Its not just guns and ammo. Everything along the production line from raw material, manufacturing, marketing, design, ect has been affected by Covid. From the guy that digs it out of the ground to the guy that hauls it to market.
     
  19. BreechFace

    BreechFace Member

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    @Waveski Exactly!

    I would like to pose the question, how many of us have bought a new firearm without buying ammunition in the same transaction? For me, this happens very often, because there's a good chance I already have the caliber, so ammo is not a concern. Not the same case for someone new to guns; they will be making an ammo purchase the same time more than likely.

    An estimated 7,000,000 new gun owners, if each of them buys 2-3 boxes of ammo (which I bet it was more than that on average) at 50 rounds each that's 1,050,000,000 rounds of ammo that wasn't anticipated.

    In 2018, it was estimated that 8.7 billion rounds of total ammunition was produced (LINK). So just the additional estimated 7,000,000 new firearm owners would have taken just over 20% of what was estimated in 2018 for total production. Now add onto a election year, riots, calls for defunding the police, covid, and candidates that have stated they are going to take away guns and limit 2A rights; and people are still wondering why we don't have ammo?
     
    Last edited: Jan 15, 2021
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  20. armoredman

    armoredman Member

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    There were MANY instances of people hoarding and scalping toilet paper and hand sanitizer when that insanity started - don't forget the guys who went state to state buying out every Dollar General they could find. They ended up getting hammered pretty good on that one. It did empty out dang near every store anywhere near me - I had friends and neighbors asking if I had a spare roll or two. That shortage did get caught up, yet still places have the 1/2/3 signs up. I was lucky enough to be at a CAL Ranch when the truck was unloaded, (I was looking for something else completely), and the line of locusts that came out of literally nowhere was astounding.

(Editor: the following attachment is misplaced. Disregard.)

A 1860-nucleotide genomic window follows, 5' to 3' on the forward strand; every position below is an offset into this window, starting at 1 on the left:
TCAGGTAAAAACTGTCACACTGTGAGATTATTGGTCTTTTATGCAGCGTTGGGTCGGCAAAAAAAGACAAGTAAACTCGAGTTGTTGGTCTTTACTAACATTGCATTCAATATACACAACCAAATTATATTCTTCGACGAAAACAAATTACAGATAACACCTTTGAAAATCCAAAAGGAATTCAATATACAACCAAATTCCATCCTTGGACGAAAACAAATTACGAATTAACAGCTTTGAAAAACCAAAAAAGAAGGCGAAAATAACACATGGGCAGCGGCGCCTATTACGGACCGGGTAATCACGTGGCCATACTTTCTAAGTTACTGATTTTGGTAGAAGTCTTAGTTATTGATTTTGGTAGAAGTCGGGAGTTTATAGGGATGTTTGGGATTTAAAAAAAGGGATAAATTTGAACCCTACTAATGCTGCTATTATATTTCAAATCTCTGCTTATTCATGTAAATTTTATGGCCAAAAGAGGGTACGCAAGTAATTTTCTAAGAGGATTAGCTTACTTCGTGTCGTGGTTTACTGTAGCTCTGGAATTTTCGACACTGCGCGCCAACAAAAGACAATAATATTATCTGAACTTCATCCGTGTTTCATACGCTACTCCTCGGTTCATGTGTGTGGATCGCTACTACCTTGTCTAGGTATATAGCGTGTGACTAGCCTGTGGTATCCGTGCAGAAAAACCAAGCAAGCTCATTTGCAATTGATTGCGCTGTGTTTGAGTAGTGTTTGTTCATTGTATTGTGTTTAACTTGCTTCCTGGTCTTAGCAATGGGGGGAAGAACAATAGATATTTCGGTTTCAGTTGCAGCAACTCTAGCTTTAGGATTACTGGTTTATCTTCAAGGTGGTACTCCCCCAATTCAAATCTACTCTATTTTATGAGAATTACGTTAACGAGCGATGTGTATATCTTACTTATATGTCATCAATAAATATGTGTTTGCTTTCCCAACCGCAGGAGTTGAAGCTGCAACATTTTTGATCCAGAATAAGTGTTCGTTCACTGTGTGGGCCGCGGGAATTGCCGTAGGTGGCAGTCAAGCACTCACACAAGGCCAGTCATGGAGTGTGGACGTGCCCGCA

I keep looking here and there and once in a while, (like bullets I found on MidawyUSA for the mayfly brief time they were in stock, long enough to snag some), they can pop up.
     
  21. Waveski

    Waveski Member

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    "No other commodity is in short supply except ammo."

    The premise of this thread does not hold water. Lots of goods are in short supply.
    Ammo , however , is particularly bad for all the reasons stated in previous posts.

    In addition to all those reasons think about this factor:
    What other commodity is sought by millions of consumers (us) who have in common a deep concern for their Constitutional right to "keep and bear" , who are linked up in venues like THR , who have been through a crunch like this just a few years ago and vowed to NEVER get caught with their pants down again? Take all that , pile on 7,000,000 new consumers in one short year and you have a run of incredible proportions.

    I don't believe that any other commodity has pressure from a source as unified and committed as that.
     
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  22. armoredman

    armoredman Member

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    Ackshully...the US population birth rate in 2020 was .09%. The population is listed as 328.2 million. So, that means we had over 29 million new toilet users...well, they will eventually be using the toilet....
     
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  23. George P

    George P Member

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    When I worked in Supply chain for a utility, (and my wife still does), it was simply called "Carrying Costs" and they ate our lunch. The key is rapid turnover; unfortunately, in some industries certain things must be kept on hand for emergencies because lead times are ridiculous.
     
  24. vintovka

    vintovka Member

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    "You cannot invade mainland United States. There would be a rifle behind every blade of grass." - General Isoroku Yamamoto.

    Make that 2-4 guns now.
     
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  25. magyars4

    magyars4 Member

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    I'm still seeing gaps in the grocery stores around here. Furthermore, you may find what your looking for but not the brand you want.
    Big ticket items, stoves, refrigerator, hot tubs are hard to get.
    Our stove went tits up and we were told at two different stores that it "could" be weeks before they would have the models we were interested in back in stock.
    Lowes had a stove we wanted in stock, but even they said supplies were limited.
    Ammo may be worse, but there are other scare items